Youth STEMM award

Hi Everyone! Last week I was given the amazing opportunity to talk to school students about my research as part of the youth STEMM awards. I wanted to dedicate this post to the award, and also talk about what I have learnt about presenting to school students. Enjoy!

What is the Youth STEMM award?

The Youth STEMM award is an achievement based award for students from years 9-13, to encourage more students to pursue a career in STEMM subjects. It was only launched in 2015, but has already been a massive success.

The Youth STEMM award was developed by John Innes Centre scientist Samantha Fox, and Dr Simon Fox (Principal of Flegg High school) to encourage young people from Norfolk to explore STEMM (science, technology, engineering, maths and medicine) subjects.

Samantha Fox, and Dr Simon Fox (Image credit: John Innes Centre)

When the scheme was first launched in 2015, 22 state schools in Norfolk participated- with all female participants. Now, the award has expanded into schools from outside of Norfolk, and is available for both female and male students.

The award is similar in structure to the Duke of Edinburgh, in that there are 3 seperate stages: bronze, silver and gold. The students are encouraged to independently arrange activities and get relevent experiences in order to complete the award- learning to engage with the general public, inspire the next generation, develop skills and knowledge, and also look at different careers available in STEMM.

Along with the tasks students undertake to acheive their awards, they also get to attend conferences held mid-year and at the end of the year.

Mid-Term Conference

At this conference, students were able to talk to scientists and current PhD students from the John Innes Centre, University of East Anglia and Quadrum Institute, about their work via a poster session and stall activities.

One of the best things (in my opinion) about this type of award, and conference, is the opportunity for students to talk to scientists, and find out what they are actually doing. It is something I would have loved to be able to do when I was younger!

School science lessons are very often focussed on curriculum areas, and about learning specific facts, data, and concepts- you find out very little about what it is actually like to be a scientist working in a lab on a day to day basis. Hopefully, through these type of events, students are able to leave with a greater insight into life as a scientist, and the huge variety of careers available within STEMM.

Students talking to some John Innes Scientists (photo credit: John Innes Centre)

After finishing with the posters and stall activities, it was time for the students to hear some science talks. For this years mid-year conference myself, and volcanologist Dr Jenni Barclay from the University of East Anglia- who also gave a impressive volcanic eruption demonstration- gave talks about our work and careers.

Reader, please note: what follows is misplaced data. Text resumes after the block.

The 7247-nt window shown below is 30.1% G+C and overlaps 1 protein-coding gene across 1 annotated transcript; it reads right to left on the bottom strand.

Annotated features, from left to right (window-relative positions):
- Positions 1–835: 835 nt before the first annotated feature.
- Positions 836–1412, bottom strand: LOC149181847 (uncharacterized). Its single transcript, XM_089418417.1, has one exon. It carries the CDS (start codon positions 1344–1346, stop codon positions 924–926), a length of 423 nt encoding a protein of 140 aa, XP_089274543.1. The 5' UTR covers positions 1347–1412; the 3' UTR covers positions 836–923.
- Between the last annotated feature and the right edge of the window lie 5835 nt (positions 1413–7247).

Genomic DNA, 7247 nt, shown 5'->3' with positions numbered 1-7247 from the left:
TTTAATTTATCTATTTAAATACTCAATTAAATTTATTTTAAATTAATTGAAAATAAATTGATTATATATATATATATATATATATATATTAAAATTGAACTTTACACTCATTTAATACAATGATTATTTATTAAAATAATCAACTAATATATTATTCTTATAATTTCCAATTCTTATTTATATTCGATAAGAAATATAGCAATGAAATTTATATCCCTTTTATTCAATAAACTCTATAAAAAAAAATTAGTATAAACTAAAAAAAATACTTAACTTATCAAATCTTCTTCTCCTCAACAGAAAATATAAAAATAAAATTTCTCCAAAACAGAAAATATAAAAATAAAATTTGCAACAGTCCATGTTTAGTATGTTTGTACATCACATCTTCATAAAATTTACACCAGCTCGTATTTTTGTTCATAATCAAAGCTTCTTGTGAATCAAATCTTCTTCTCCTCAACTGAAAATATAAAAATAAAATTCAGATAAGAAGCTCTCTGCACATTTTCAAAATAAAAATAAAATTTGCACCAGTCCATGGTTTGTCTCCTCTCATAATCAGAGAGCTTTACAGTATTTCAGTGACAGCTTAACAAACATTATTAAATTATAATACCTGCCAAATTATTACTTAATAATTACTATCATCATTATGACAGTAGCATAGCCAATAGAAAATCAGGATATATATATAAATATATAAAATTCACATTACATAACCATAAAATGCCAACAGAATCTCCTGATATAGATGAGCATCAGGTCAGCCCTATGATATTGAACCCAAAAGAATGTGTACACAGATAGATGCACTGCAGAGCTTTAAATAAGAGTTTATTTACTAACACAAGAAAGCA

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Presenting to a room full of school students was a daunting task- but I loved every minute of it, and when I started my talk, the nerves quickly went away!

Here are some of the things I learnt through presenting my work at the Youth STEMM award, which I hope you will find useful!

Tips for Presenting science research to school students:

  • Spend time thinking about the terminology you use. Try to think of alternative words to your common scientific jargon, and if there is no alternative word remember to do a brief explanation of the term you use. Analogies are also really good for this- especially if explaining a complicated method.

Photo credit: John Innes Centre
  • Make your content relatable- I actually got this idea from my Dad who used to be a science teacher. He said one of the best ways to interest kids in your work is to show them how your work is directly relatable to something they use everyday/ or do everyday. For me, my project looks at the use of plant compounds for skin health- so I included a slide which talked about some of the available products on the market which boast about using plant extracts for specific health benefits.
  • Make sure you answer the big question– why is your work important? Why are you looking at “x”. Again, this helps to create the bigger picture.
  • Remember your audience! Yes, your audience are school students so you need to simplify the terminology you use, and not put in all the scientific data and stats- but school kids are not stupid! Don’t dumb down what you are working on, approach it from a different angle. Think about the big TV science personalities such as Prof Brian Cox, Dr Alice Roberts, and Dr Maggie Aderin-Pocock- they still talk about complicated science, but in a way that members of the general public, no matter there background, will understand
  • Speak about yourself, not just your work. This I think is especially important when communicating to school students about STEMM. Its good to know a bit about your background, and the route which led you to where you are today.
  • Use props! I didn’t use props- but Dr Jenni Barclay did, in order to show a specific concept related to volcanoes and Lava. This can be a much more effective way of talking about a concept which doesn’t relate into words so well.

  • _DSC0164.jpg
    Photo credit: John Innes Centre

    And lastly, enjoy yourself and remember you know more about your research than the audience!

    Thank you so much to Samantha Fox for inviting me to speak at the Youth STEMM awards, it was an amazing opportunity, and a great experience!

    If you are interested in more about the Youth STEMM award check out their website: and twitter feed: Follow YSA on twitter: @YouthSTEMM

    Photo Credit: all photos courtesy of John Innes Centre Photography

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